Take a look at economic profit, and the supposed mystery of Amazon’s spectacular stock performance disappears. Reported earnings may have looked puny over the years, but the company’s economic profit has marched strongly upward, with nary a stumble, since 1999, mirroring closely the stock’s rise. Bezos has thus established credibility with investors, who believe he’ll keep managing for the measure that counts, and they price the stock accordingly.
Rampant short-termism isn’t a curse. It’s a self-imposed penalty that hobbles many business leaders. They can escape it if they want. Bucking conventional wisdom takes courage, but it’s what the most successful leaders always do.
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What We’re Reading Today
Paul Ryan runs for Speaker, finally
The Wisconsin Representative will run to replace John Boehner as Speaker of the House after shunning pleas from colleagues that he was the only person who could unite Republicans after Boehner’s resignation. But with promises of support from GOP House factions, including the highly conservative Freedom Caucus, he wrote colleagues that he’s “ready and eager” to take the role. Republicans are expected to vote on Ryan’s bid next Wednesday, followed by a House floor vote Thursday. NYT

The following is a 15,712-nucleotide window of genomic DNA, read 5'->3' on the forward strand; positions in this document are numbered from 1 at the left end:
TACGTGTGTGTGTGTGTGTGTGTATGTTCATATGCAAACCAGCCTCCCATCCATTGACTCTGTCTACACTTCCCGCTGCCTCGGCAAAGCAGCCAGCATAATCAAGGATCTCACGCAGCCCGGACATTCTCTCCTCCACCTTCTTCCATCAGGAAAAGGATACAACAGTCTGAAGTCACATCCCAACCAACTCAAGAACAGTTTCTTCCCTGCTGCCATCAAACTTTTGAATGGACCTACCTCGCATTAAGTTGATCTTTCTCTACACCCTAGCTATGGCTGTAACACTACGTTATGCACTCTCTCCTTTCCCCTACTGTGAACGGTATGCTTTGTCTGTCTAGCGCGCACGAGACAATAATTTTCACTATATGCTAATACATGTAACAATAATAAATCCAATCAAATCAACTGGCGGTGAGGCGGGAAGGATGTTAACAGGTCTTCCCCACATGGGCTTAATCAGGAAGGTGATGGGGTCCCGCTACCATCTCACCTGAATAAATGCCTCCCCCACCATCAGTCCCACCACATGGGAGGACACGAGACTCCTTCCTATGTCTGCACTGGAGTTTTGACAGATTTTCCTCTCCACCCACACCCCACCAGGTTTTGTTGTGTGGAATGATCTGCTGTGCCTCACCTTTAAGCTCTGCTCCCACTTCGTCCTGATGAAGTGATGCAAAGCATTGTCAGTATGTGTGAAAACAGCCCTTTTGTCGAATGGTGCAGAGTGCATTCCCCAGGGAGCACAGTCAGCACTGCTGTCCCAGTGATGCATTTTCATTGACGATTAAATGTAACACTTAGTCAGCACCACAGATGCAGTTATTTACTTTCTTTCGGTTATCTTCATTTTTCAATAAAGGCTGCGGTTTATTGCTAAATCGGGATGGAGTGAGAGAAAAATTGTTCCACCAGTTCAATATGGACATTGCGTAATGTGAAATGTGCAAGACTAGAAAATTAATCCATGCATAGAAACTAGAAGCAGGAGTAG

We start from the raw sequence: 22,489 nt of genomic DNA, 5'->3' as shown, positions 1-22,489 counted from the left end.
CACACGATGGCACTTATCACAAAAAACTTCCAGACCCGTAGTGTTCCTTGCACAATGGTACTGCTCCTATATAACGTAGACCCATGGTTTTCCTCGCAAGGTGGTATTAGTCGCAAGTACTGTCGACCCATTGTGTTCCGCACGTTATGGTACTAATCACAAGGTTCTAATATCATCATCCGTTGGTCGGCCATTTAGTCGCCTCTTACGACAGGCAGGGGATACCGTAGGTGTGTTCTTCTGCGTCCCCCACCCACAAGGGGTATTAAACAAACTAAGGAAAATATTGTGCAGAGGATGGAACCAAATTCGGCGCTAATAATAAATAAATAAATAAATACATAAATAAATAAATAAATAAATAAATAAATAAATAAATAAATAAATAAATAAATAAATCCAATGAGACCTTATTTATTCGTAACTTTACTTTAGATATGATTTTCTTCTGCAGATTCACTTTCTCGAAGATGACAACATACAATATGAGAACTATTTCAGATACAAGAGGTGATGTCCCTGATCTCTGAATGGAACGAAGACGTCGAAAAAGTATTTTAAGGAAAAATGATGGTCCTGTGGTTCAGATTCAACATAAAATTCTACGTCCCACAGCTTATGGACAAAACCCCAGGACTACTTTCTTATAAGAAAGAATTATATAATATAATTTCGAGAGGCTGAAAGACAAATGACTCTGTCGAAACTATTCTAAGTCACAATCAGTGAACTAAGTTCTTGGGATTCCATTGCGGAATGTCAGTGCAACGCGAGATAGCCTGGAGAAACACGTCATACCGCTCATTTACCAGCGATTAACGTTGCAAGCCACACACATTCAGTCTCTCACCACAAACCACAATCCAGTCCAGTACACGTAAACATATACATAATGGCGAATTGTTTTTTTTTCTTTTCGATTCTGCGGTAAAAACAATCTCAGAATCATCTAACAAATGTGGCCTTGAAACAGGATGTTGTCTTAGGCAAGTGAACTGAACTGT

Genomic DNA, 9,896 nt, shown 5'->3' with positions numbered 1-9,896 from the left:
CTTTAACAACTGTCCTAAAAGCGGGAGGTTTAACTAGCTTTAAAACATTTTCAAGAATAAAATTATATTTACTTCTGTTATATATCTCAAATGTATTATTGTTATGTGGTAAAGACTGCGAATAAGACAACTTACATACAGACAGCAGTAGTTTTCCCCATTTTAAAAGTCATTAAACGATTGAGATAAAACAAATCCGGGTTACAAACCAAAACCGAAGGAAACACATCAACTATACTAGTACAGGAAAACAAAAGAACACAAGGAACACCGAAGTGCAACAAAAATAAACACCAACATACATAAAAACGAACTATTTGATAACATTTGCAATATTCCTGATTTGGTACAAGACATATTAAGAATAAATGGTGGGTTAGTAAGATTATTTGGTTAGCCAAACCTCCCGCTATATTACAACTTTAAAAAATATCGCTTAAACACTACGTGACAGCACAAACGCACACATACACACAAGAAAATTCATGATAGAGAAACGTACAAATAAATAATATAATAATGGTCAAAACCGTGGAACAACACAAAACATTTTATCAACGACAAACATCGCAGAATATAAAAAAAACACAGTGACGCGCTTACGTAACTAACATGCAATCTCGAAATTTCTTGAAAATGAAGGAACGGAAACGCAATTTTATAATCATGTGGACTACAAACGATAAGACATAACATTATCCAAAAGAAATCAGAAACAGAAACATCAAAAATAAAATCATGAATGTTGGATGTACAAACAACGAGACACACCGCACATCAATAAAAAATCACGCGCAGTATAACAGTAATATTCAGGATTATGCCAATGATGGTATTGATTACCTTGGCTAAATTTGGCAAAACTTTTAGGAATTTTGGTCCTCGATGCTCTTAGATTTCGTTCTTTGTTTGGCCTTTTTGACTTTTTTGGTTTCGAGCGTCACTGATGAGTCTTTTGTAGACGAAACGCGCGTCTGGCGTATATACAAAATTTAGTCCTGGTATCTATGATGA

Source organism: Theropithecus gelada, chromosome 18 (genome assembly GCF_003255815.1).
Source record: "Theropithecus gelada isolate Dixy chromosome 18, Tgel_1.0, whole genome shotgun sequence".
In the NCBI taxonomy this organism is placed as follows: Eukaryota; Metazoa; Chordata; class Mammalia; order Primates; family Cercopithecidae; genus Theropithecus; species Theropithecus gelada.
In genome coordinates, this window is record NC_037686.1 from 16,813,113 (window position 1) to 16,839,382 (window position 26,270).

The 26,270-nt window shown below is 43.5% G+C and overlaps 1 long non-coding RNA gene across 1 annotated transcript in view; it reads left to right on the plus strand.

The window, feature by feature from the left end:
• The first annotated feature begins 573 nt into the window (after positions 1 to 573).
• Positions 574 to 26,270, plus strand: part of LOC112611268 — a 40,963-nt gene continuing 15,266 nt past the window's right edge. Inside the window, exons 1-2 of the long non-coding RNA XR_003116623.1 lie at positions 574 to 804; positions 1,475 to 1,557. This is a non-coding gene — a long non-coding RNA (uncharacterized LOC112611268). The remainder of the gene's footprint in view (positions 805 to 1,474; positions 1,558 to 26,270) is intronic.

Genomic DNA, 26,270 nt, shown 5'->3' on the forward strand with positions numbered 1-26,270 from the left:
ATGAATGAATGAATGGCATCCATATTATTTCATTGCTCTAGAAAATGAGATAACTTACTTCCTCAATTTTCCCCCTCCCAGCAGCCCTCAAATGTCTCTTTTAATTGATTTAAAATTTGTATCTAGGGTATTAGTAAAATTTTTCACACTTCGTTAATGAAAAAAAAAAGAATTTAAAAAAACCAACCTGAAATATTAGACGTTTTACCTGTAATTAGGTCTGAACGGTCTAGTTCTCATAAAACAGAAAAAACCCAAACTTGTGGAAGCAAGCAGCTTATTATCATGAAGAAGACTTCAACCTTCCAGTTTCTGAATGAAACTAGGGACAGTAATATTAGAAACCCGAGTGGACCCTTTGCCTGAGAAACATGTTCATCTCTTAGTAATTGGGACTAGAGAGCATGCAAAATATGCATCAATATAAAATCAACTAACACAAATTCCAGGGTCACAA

Tesla plans China production in two years
In a blog post on the company’s website, Tesla founder Elon Musk outlined his vision to produce cars in China by 2017. Tesla will work with a local partner, which will also reduce the vehicle’s price in the country. Tesla has struggled to make inroads in China. Yahoo Finance
Hillary’s presidential run survives Benghazi hearing
After 11 hours of testimony, Benghazi committee chairman Trey Gowdy admitted he didn’t think much came to light during Hillary Clinton‘s testimony about what happened in Libya in 2012 when four Americans were killed. The committee mostly ignored Clinton’s use of a personal email server while Secretary of State. And unlike the last time she testified about Benghazi, Clinton remained poised. But it’s clear Republicans will continue to use the issue against her through next year’s election. Politico
U.S.-Israel ties strained during Iran negotiations
As the Obama administration worked to secure a secret Iran nuclear deal in 2012, it began to use spies in Israel to learn whether the country planned to attack Iran’s nuclear facilities. Israeli Prime Minister Benjamin Netanyahu then deployed spies to learn about the secret deal. The mutual distrust has frayed relations between Netanyahu and President Barack Obama. WSJ